03. Analogous Color Harmony


Thank you all for completing your first assignment. Now we will move on toward thinking about how colors interact with each other. Color is widely considered the most subjective of the art elements, so understanding color relationships is paramount.

Through this assignment you’ll learn:

  1. What the term “analogous” means.
  2. How to execute an analogous color harmony.


Analogous colors are colors that have an inherent familial relationship. What that means is they are next to each other on color wheel and some are made by combing each of them together. For example, green is made by mixing blue and yellow. Therefore blue, green, and yellow color compositions will have an analogous relationship. The same is true for orange, red, and yellow. Below is a graphic example of an analogous section of the color wheel:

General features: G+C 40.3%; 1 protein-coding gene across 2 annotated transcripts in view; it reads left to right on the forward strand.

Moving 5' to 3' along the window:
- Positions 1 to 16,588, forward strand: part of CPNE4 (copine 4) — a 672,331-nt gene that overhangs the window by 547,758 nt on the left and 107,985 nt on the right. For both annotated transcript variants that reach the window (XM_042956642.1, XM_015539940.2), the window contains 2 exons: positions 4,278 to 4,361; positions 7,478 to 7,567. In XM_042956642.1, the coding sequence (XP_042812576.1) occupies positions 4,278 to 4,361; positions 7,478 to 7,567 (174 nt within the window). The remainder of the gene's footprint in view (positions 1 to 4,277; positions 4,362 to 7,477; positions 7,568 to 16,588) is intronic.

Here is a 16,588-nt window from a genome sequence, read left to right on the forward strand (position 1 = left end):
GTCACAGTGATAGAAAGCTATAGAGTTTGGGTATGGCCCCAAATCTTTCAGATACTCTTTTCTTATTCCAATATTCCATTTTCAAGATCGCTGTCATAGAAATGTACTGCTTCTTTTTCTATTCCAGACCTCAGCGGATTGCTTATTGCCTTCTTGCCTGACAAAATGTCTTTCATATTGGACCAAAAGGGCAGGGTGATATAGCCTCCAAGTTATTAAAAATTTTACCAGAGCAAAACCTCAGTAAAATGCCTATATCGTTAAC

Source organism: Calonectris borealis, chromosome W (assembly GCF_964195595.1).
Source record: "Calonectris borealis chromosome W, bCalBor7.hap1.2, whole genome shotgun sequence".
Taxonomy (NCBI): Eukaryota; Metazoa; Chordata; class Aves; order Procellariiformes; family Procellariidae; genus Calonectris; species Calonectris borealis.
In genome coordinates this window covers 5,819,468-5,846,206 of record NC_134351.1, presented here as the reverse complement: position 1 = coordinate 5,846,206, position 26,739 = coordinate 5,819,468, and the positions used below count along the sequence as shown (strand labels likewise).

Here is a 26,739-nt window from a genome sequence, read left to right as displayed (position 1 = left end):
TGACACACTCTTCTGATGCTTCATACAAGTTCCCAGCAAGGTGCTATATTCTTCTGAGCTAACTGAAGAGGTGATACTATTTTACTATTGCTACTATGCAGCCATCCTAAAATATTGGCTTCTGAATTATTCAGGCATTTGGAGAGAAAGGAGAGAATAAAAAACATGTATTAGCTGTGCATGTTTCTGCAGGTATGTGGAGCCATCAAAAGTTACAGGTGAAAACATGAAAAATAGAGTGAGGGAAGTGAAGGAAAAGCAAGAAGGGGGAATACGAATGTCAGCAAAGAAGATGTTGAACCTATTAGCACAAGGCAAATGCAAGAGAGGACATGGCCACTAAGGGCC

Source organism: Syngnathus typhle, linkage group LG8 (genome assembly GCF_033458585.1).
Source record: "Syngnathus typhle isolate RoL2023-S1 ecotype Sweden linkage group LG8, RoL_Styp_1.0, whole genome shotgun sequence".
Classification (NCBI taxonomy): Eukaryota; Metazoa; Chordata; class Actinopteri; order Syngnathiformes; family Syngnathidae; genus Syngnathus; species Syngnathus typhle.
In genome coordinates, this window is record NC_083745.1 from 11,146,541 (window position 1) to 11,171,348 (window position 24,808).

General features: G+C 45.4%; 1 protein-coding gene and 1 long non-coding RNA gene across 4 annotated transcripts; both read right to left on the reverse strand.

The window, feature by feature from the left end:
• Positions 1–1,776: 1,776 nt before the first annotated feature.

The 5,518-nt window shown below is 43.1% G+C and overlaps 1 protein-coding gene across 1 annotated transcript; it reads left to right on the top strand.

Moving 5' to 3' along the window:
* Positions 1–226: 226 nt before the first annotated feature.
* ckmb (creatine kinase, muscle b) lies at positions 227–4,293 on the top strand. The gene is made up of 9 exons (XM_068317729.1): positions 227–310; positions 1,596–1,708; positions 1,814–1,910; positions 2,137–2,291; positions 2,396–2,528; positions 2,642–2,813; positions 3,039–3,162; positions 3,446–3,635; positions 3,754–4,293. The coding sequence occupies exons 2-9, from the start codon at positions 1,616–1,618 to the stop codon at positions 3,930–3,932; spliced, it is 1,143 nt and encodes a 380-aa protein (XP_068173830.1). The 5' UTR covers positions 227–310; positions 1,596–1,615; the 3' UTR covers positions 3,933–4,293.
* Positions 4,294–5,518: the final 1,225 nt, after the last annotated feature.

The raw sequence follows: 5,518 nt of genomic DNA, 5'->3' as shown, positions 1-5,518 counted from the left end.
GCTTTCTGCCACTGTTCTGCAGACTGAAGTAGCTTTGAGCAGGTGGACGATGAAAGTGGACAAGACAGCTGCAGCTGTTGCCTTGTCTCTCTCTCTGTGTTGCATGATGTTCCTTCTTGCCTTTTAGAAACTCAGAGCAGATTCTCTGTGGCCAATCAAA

1. On your 18″ x 24″ paper, please create a painting of a predominantly analogous color harmony. By predominantly, I mean that the painting can include other colors, but the overall color impression of the piece should be that of analogous colors. The edges of your paper, as with all of our exercises, should be taped off and have clean 1″ borders. Your artwork should take up as much of the picture plan as possible.Here are some student examples for inspiration:

    And here are a two famous art historical examples of analogous color harmonies in action:

    “Irises” by Vincent Van Gogh

    “Waterlilies” by Claude Monet

  2. Please post a photo your results in the comments section of the corresponding post, along with your thoughts on how the exercise went. (What went well? What did you struggle with? If you couldn’t mix a color and had to use one straight out of the tube, why do you think that was? Etc.)


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